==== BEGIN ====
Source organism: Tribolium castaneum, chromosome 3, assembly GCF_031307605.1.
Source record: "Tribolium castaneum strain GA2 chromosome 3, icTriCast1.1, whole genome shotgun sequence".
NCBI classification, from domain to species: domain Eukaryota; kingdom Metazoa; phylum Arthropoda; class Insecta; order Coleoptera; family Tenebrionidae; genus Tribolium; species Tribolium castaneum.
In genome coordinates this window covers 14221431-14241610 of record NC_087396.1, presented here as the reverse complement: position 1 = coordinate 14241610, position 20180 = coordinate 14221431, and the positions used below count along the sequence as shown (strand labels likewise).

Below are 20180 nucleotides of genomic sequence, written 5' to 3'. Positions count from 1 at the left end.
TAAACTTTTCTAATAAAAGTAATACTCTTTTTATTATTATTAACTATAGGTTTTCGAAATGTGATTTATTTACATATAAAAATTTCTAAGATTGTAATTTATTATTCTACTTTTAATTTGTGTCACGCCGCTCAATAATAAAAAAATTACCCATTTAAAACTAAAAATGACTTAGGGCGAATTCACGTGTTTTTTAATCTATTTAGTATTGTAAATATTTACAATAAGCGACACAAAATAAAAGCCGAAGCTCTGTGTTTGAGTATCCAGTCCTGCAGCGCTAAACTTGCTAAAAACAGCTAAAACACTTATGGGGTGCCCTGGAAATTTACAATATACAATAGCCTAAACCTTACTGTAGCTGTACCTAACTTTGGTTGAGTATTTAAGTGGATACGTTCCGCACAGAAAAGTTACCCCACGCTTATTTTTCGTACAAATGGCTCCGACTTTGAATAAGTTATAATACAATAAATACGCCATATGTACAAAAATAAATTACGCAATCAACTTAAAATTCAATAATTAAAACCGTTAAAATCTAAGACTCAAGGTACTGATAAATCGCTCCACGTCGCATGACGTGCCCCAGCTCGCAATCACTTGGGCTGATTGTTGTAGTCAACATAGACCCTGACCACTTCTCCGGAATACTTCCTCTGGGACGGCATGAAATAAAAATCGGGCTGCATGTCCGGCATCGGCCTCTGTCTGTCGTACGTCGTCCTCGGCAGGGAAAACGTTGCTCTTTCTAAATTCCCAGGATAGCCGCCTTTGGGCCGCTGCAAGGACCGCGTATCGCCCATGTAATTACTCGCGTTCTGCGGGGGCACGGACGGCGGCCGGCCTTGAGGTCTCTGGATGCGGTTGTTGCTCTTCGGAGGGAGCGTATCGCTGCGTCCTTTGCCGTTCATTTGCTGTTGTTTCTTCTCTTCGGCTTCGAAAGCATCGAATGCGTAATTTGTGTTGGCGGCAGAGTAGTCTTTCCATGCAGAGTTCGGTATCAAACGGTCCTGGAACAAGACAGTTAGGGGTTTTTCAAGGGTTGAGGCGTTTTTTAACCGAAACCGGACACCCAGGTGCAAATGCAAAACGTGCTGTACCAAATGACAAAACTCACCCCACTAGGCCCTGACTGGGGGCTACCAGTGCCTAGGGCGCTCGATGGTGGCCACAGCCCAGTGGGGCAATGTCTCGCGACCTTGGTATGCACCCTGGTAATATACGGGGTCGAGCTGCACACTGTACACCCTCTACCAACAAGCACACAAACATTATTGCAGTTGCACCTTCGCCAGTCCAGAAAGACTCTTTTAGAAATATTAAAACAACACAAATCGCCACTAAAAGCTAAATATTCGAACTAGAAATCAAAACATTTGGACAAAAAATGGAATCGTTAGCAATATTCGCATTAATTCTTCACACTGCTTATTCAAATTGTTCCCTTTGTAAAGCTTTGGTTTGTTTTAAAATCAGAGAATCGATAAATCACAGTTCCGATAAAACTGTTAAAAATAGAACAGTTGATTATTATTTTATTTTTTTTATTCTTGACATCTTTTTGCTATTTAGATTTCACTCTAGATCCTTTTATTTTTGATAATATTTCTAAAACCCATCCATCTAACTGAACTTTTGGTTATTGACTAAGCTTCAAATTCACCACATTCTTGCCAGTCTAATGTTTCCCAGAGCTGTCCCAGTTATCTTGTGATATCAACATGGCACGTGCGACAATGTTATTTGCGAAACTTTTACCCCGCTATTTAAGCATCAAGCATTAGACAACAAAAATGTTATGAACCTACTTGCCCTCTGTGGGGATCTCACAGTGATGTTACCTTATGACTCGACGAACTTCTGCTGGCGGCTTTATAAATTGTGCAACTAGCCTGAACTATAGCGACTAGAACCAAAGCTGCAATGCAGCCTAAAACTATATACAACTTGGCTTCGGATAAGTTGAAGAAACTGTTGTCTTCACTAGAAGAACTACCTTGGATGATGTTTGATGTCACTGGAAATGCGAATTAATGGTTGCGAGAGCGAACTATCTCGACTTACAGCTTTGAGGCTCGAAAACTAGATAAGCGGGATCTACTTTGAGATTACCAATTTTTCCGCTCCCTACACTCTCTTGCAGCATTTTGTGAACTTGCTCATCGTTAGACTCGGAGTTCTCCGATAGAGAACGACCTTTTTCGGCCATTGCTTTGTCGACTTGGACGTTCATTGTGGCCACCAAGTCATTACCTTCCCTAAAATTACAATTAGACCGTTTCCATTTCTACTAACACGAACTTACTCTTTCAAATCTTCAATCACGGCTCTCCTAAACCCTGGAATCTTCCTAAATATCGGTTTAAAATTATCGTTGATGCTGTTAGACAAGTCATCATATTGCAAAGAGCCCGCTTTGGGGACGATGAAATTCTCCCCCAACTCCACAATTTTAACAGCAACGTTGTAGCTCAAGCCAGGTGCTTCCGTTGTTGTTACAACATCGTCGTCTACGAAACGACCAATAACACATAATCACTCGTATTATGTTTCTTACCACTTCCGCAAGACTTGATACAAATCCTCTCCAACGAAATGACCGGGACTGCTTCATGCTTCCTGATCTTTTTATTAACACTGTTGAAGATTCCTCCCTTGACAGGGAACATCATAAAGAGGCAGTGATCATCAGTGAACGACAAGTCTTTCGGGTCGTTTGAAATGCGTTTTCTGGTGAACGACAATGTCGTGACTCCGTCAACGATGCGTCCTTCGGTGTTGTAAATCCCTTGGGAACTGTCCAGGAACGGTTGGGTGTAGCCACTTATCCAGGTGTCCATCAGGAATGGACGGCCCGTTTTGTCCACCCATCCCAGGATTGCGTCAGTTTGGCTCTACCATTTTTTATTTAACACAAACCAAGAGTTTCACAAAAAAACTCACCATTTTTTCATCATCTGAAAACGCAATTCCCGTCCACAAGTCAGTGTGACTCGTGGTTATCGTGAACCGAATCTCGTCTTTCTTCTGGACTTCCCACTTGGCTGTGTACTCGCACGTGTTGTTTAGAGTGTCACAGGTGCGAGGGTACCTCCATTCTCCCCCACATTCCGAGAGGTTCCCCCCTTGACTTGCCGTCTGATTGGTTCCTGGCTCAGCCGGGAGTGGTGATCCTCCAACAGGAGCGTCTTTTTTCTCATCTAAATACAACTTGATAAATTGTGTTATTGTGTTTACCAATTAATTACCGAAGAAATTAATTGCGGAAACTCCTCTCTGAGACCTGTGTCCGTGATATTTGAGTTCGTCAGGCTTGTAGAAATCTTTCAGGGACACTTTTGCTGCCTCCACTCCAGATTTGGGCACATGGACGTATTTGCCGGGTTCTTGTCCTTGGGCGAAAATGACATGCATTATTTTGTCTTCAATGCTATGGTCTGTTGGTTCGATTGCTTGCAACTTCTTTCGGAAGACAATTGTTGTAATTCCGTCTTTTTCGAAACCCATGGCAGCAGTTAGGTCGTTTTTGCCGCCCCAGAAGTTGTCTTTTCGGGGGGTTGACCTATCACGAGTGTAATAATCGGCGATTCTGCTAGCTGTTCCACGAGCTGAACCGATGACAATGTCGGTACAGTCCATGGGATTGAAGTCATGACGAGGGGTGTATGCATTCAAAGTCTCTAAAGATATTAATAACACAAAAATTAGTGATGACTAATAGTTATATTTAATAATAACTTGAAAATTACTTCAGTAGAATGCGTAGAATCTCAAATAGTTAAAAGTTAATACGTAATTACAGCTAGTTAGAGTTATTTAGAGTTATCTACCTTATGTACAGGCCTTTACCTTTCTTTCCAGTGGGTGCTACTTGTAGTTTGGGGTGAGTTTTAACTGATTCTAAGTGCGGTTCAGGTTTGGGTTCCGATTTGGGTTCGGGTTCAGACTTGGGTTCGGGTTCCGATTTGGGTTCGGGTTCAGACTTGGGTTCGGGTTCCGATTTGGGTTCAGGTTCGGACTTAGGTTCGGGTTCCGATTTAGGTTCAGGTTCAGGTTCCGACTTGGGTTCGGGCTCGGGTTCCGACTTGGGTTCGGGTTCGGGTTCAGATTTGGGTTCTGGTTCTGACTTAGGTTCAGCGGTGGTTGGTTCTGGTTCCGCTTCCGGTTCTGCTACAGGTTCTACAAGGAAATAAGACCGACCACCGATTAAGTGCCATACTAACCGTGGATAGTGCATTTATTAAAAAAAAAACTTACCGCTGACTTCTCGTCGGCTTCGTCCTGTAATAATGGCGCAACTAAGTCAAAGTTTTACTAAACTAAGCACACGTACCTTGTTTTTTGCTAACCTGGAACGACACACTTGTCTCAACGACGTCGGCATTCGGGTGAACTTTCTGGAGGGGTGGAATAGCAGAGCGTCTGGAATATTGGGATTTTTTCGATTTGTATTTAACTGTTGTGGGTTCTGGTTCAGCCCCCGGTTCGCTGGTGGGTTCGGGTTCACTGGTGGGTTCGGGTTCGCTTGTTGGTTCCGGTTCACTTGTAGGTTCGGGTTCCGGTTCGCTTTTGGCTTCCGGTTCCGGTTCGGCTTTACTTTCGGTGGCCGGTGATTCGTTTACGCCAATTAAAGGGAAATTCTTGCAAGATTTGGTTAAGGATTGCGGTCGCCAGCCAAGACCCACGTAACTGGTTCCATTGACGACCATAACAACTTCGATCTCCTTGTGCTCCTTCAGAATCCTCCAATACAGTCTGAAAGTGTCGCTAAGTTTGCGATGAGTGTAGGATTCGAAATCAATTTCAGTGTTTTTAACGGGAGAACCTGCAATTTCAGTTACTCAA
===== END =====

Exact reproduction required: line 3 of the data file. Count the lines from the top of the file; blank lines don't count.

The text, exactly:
NCBI classification, from domain to species: domain Eukaryota; kingdom Metazoa; phylum Arthropoda; class Insecta; order Coleoptera; family Tenebrionidae; genus Tribolium; species Tribolium castaneum.